Since the outbreak of COVID-19, the old trope of “learning from history” has all of a sudden taken on an urgent meaning.
First, the lesson we should urgently learn is understanding how the 1918 flu — misnamed the “Spanish flu” — spread (and ultimately came under control). Then, it was to understand the lessons to be learned from the Great Depression and the difference effective policies can make to stabilize the economy. Now, there is a third dimension to what humankind should urgently learn to deal with better — the ugly face of xenophobia appearing in public policy making.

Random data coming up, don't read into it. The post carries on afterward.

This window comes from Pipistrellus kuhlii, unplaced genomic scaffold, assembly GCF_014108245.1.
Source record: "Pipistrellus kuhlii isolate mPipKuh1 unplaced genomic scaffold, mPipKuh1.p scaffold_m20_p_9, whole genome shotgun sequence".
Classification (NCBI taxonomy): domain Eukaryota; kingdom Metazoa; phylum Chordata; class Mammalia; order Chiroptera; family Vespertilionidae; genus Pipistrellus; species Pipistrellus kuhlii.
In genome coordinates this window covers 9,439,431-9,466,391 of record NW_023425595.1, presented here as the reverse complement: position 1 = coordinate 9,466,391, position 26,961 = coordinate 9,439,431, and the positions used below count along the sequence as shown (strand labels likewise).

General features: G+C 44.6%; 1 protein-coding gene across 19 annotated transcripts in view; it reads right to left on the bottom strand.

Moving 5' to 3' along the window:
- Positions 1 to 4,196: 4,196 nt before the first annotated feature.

And indeed, there may be a great deal to be learned from a century ago about how the origins of hate and fear of others can result in bad public policy. One of the earliest steps that most nations around the globe took in response to the coronavirus outbreak was to close down their borders, or at least severely restrict who could pass through.